Rules for Writers



Every profession has it's rules. The rules for writers are meant to guide you as you write for school and work. Adapt and follow these to improve your writing life.

Write.

Of all writer's responsibilities, the first and most important is to write. Explore your world in words and share those words with others, even if those others are classmates or family.

Like exercising your body's muscles, the more you write, the better you will get and the stronger your writing will become.

Follow the writer's guidelines.

This responsibility is twofold. One, follow the generally accepted guidelines of usage and grammar. And two, when you are writing for publication or for school, follow the writers guidelines presented by the publisher or the rubrics established by the teacher.

Have a clear goal for each writing project.

Know what story you are going to tell and in what style (hard news, soft news, etc.). Also, if other people are directly involved in your writing project, make sure you are all in agreement about these goals.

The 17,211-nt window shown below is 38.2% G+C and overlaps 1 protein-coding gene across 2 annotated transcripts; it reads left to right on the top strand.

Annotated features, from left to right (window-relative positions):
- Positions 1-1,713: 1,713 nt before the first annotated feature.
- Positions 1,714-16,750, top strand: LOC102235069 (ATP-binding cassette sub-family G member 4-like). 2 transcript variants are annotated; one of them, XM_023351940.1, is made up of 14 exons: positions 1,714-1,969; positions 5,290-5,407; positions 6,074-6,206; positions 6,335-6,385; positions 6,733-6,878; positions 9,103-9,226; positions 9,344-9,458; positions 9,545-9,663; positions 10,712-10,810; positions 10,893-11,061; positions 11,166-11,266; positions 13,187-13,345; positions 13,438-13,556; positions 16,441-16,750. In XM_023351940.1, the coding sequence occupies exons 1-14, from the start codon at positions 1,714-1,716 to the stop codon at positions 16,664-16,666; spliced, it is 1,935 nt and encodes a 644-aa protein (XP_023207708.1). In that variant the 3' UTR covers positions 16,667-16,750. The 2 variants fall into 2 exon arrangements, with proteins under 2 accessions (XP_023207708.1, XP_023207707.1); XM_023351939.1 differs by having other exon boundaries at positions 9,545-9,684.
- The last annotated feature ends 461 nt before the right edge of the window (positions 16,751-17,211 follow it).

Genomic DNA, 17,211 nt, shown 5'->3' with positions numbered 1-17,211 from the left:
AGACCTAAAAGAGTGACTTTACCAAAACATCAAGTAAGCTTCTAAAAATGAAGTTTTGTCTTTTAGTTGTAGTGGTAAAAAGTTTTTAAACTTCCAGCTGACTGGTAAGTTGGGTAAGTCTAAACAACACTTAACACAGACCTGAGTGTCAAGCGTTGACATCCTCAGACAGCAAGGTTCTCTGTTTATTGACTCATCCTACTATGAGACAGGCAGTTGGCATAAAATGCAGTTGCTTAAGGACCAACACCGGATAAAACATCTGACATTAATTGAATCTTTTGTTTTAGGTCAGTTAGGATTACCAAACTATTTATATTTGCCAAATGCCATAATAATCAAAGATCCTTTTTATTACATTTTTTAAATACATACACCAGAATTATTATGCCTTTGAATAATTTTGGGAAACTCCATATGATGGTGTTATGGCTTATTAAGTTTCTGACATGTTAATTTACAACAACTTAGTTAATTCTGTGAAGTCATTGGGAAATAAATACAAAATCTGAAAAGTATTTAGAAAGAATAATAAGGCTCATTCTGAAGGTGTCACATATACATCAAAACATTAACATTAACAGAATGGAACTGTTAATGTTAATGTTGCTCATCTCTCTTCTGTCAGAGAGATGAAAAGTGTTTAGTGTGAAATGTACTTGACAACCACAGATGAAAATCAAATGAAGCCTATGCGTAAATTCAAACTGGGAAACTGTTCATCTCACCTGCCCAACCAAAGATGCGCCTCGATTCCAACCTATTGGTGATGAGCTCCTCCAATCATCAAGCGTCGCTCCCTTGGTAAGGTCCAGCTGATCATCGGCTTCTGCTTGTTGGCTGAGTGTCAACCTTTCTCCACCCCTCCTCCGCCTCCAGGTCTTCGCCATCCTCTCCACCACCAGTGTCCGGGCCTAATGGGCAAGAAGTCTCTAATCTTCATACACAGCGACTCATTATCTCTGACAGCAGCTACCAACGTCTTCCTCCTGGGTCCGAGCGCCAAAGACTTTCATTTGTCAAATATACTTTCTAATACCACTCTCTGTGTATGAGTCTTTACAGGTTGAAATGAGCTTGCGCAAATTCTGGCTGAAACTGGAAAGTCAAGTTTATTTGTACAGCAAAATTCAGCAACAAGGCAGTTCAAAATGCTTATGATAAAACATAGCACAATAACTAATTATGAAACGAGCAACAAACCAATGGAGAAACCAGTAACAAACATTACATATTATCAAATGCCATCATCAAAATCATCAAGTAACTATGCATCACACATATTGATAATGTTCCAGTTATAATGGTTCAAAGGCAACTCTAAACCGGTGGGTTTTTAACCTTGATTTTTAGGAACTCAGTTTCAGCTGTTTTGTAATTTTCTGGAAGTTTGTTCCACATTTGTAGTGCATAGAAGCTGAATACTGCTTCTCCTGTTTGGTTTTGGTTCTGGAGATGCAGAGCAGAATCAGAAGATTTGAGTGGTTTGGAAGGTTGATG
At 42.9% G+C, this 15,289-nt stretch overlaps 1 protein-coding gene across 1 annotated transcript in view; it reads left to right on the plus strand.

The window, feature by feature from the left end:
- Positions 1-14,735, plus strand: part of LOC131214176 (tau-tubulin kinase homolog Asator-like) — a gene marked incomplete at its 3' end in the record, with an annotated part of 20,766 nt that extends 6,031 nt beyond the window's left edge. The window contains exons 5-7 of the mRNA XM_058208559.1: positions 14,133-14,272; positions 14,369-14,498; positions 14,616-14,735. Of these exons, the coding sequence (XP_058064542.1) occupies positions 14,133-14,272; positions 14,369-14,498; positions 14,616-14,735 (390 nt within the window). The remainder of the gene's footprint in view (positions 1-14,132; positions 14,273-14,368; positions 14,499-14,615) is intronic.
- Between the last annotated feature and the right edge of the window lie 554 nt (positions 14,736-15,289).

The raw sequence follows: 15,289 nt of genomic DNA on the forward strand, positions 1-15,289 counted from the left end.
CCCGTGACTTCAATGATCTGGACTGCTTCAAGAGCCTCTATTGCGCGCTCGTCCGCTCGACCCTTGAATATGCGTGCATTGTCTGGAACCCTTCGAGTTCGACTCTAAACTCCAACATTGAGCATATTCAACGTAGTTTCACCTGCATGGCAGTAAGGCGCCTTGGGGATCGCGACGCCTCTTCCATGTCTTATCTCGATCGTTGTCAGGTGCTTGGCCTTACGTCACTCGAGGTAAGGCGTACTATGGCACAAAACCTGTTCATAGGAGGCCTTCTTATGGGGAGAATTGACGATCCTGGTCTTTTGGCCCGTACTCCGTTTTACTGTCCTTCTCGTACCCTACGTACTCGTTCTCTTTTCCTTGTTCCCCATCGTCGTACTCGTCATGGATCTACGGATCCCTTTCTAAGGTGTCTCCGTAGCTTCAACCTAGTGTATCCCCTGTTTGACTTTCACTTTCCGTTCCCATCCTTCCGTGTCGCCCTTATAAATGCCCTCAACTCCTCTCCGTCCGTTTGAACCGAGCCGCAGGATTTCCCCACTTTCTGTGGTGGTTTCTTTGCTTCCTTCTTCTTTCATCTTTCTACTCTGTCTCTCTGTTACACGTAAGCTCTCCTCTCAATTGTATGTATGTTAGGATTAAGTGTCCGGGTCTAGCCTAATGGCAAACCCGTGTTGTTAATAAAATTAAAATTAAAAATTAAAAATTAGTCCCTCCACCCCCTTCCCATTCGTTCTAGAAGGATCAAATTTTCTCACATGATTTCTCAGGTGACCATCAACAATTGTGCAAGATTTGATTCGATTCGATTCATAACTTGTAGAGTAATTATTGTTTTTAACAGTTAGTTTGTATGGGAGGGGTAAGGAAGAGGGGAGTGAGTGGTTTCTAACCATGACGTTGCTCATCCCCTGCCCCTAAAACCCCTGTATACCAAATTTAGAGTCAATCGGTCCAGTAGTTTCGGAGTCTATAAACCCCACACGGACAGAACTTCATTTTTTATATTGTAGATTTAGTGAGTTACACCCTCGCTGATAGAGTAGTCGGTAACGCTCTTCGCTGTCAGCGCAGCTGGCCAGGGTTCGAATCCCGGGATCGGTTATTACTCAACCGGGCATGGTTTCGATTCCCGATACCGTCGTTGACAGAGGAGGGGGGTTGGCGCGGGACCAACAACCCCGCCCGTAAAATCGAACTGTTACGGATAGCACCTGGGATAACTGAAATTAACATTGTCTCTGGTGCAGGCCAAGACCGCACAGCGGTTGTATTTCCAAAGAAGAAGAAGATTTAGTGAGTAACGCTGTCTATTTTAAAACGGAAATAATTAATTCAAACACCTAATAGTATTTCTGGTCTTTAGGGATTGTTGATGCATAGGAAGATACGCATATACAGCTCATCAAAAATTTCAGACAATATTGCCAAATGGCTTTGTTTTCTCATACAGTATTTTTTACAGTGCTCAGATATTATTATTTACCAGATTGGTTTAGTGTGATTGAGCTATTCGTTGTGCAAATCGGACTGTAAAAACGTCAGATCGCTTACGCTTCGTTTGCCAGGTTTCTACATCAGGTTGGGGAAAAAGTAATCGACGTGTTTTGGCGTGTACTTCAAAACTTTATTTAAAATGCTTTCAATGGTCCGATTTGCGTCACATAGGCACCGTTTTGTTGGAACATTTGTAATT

Meet your deadlines.

In school, that deadline might be a rough draft due date two weeks before the final is expected to be turned in. For the professional writer, that deadline will be determined by the market he or she writes for. Newspapers have short, tight deadlines, whereas magazines allow more time to complete a project. Book deadlines are usually the most liberal.

Whatever your deadline, meet or beat it. If you can turn in that draft a day or an hour early, do it. This shows professionalism and dependability that editors and professors look for in writers. This is probably the second most important of the rules for writers.

Give proper credit.

If you use a source, credit that source at the end of the paper or within its pages. If an editor or other advisor helped you, show your appreciation in print. Have you ever seen the acknowledgments in books? Simply put, they are giving credit to those who helped along the way.

Check all editorial changes or suggestions.

You are not required to make suggested changes, but to have a good working relationship with an editor, you must pay them the respect of checking the changes they have marked. If you agree, make the changes. If you disagree, don't. But be prepared to defend your choices.

Most of these are common sense. When you are sitting alone at your computer, it is easy to forget that you are not writing alone. From school to publication, your writing serves a purpose and that purpose involves other people. If you want others to respect your writing, you must respect these rules.


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